Urban Agriculture in East Africa: practice, challenges and opportunities
By Caleb Mireri
and Peter Atekyereza
On this web page we have placed the Abstract, Introduction and Conclusion. The complete original paper can be downloaded here. (PDF) Urban Agriculture in East Africa: practice, challenges and opportunities
This paper attempts to put into perspective urban agriculture in East Africa. The main themes of the paper are: definition of urban agriculture; characteristics of urban agriculture; role of urban agriculture in employment, income, and food supply; policy and institutional framework for urban agriculture; and urban agriculture and environment. The paper demonstrates that urban agriculture is an important feature of the urban land use system. Since the colonial era, urban agriculture remains outside the urban land use system. Therefore, the sector does not enjoy the much needed institutional support. Although Tanzania has integrated urban agriculture in the urban land use system, it remains officially excluded from Kenyan urban land use system. Despite the fact that it is not integrated into the urban land use system, it is an important feature of the urban economy. It is evident that urban agriculture makes important contribution to employment, income and food supply. It is an important source of income and food supply for the commercial and poor urban farmers respectively. Due to environmental degradation and heighten poverty, there are health risks associated with urban agriculture in hazardous areas or use of unsafe water. The urban economies can greatly benefit from urban agriculture, if all the governments of East Africa can develop a policy and institutional framework on the sector. This would ensure enhanced agricultural productivity and safety of the produce.
East African countries have registered rapid rate of urbanisation (6-8 per cent) during the last four decades. This has occurred against declining economic growth and weakening institutional and physical infrastructure. As a result, the urban centres have witnessed heightened poverty and massive growth of slum and squatter settlement. In the case of Kenya urban poverty is estimated at 60 per cent, while those living in slum and squatter settlements are estimated at 70 per cent in both Nairobi and Dar es Salaam. Massive growth of slum and squatter settlement has contributed to environmental degradation.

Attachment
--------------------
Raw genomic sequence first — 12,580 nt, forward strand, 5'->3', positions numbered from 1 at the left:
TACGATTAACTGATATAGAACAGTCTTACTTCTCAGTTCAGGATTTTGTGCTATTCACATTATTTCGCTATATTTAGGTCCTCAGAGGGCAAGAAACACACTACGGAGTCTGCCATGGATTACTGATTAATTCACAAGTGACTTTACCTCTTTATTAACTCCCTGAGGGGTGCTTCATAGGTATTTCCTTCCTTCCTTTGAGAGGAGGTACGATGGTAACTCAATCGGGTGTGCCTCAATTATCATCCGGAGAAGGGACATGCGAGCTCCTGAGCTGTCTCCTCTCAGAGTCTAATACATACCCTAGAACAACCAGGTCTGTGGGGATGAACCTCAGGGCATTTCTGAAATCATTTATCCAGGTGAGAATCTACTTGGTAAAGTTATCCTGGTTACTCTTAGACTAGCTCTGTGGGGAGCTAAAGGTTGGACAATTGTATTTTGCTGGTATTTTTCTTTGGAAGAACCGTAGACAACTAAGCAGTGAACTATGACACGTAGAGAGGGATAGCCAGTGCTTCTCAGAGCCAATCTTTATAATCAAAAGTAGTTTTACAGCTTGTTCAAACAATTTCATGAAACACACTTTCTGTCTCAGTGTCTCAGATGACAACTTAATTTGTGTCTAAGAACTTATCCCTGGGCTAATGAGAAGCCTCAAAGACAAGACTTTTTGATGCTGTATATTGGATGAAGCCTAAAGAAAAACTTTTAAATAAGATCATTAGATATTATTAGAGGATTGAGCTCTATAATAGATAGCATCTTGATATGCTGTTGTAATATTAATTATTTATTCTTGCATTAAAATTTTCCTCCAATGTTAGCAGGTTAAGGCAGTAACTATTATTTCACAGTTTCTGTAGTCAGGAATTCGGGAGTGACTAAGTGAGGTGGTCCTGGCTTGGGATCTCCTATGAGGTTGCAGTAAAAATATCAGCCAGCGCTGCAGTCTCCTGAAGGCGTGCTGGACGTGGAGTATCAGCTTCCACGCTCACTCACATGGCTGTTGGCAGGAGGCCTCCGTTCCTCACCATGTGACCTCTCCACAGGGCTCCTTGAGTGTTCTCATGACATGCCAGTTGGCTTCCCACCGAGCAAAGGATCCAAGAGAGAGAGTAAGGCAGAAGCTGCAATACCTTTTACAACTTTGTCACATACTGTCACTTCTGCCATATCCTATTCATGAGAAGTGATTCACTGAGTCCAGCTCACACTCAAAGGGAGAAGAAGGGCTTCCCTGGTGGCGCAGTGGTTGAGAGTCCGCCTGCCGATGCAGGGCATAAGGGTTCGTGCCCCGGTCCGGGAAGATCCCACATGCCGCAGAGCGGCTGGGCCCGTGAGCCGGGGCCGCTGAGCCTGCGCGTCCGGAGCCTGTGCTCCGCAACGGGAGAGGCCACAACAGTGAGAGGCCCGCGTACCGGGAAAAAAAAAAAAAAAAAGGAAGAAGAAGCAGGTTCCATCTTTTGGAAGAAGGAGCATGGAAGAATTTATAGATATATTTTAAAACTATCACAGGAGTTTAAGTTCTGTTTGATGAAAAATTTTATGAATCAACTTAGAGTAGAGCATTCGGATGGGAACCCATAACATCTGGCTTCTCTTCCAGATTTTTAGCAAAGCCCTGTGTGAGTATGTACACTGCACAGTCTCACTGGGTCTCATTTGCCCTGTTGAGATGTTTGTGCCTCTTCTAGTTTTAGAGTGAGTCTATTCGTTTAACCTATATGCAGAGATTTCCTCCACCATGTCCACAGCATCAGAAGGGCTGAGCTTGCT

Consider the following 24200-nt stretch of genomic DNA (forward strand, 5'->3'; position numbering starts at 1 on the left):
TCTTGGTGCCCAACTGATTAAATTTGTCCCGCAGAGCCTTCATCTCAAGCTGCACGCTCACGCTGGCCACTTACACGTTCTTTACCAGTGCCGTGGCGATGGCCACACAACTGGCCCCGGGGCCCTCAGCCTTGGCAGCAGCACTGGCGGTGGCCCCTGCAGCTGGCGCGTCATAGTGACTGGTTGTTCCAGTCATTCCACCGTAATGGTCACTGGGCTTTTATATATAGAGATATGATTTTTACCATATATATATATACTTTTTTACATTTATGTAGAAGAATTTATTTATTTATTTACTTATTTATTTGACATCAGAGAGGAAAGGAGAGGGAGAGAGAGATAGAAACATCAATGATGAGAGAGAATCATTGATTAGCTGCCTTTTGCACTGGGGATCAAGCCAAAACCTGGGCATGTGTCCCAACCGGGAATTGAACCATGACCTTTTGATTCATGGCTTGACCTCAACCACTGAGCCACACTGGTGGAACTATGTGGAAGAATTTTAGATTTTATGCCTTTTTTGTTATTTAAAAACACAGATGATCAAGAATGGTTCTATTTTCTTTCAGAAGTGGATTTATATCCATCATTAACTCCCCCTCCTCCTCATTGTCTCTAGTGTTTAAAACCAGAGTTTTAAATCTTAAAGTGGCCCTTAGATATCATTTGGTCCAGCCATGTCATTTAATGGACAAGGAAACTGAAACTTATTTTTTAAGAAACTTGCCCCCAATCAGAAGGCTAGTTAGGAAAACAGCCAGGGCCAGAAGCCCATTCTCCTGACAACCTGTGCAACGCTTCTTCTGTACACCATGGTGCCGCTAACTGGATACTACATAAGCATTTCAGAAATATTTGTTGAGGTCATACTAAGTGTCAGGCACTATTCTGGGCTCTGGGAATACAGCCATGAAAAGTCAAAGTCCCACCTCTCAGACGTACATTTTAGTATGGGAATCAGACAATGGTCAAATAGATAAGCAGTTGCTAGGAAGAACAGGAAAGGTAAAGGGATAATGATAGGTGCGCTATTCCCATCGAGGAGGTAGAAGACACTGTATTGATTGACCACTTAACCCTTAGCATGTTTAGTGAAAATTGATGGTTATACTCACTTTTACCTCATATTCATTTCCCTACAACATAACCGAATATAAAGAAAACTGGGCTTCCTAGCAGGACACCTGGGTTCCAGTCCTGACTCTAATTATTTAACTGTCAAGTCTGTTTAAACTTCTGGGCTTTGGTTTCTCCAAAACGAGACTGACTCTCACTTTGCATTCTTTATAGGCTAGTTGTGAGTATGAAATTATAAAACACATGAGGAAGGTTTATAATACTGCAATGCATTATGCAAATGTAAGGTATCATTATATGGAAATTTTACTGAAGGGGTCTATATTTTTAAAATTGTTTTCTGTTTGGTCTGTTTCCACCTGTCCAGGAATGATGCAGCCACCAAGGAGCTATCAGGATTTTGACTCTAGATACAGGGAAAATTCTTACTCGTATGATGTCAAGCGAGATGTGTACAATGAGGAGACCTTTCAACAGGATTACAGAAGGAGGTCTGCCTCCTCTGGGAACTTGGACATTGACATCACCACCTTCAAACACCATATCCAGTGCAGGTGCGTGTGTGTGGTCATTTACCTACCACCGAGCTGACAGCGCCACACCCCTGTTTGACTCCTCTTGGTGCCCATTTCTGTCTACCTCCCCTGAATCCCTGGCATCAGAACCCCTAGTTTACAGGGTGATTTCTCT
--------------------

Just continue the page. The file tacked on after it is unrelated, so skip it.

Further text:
Since the 1970s, urban agriculture has recorded significant growth. The following key factors have accelerated the growth of urban agriculture as a survival strategy by the poor urban farming families: rapid urbanisation, ineffective agricultural policies, crippled domestic food-distribution systems, constrained public spending and subsidies, wage cuts, soaring inflation and rising unemployment, plummeting purchasing power, and lax urban land use regulations or enforcement (IDRC, 1994). Globally, about 200 million urban dwellers are now urban farmers, providing food and income to about 700 million people (DGIP/UNDP 1993). The growth of urban agriculture has taken place in the face of socio-economic prejudices in form of planning standards and regulations that exclude agriculture from urban land use systems.
Although urban agriculture is tolerated in Kenya, town planning legislative provisions do not recognise urban agriculture as a legitimate land use that should be provided for in the urban areas. In the case of Tanzania, efforts have been made to integrate urban agriculture into the urban land use system, but little has been done to actualise the legislative provisions. Therefore, it has not been possible to harness the full potential of urban agriculture in employment, income and food supply.
The East African countries have witnessed high rate of urbanisation in the range of 6-8 per cent during the last four decades. This has been associated with economic stagnation, worsening poverty, massive growth of slum settlement and environmental degradation. Urban agriculture has during the same period registered rapid growth as an important source of food for the urban poor as well a viable commercial venture for the middle and high income households. During the colonial period urban agriculture was excluded from formal urban land use and could only be authorised under stringent conditions. Since independence, little has been done to integrate urban agriculture as an integral part of urban land use system. Although Tanzania has integrated the sector into urban land use system, the full effect of the initiative has not been realised. As a result, urban agriculture continues to suffer from official policy bias as well as socio-cultural practices that have been informed by colonial influence.
Practice of urban agriculture on road reserves, river banks and other hazardous areas may contaminate the produce with serious health implication. Also, urban agriculture competes with other urban land uses for scarce resources, for example domestic water supply. In addition, demand for water causes poor urban farmers to destroy conventional sewerage systems to access waste water for irrigation, which causes environmental degradation and increased infrastructure maintenance cost. Safe urban agriculture provides an important opportunity for the farmers to gainfully participate in national development. In order to realise the full potential of urban agriculture, there is need to develop a policy and institutional framework for the sector. This would enable urban farmers unlock critical technical and financial support services. Also, urban agriculture would be carried out in designated and safe places. This would be mutually beneficial to the farmer as well as the unsuspecting consumer who would be guaranteed of safe produce.
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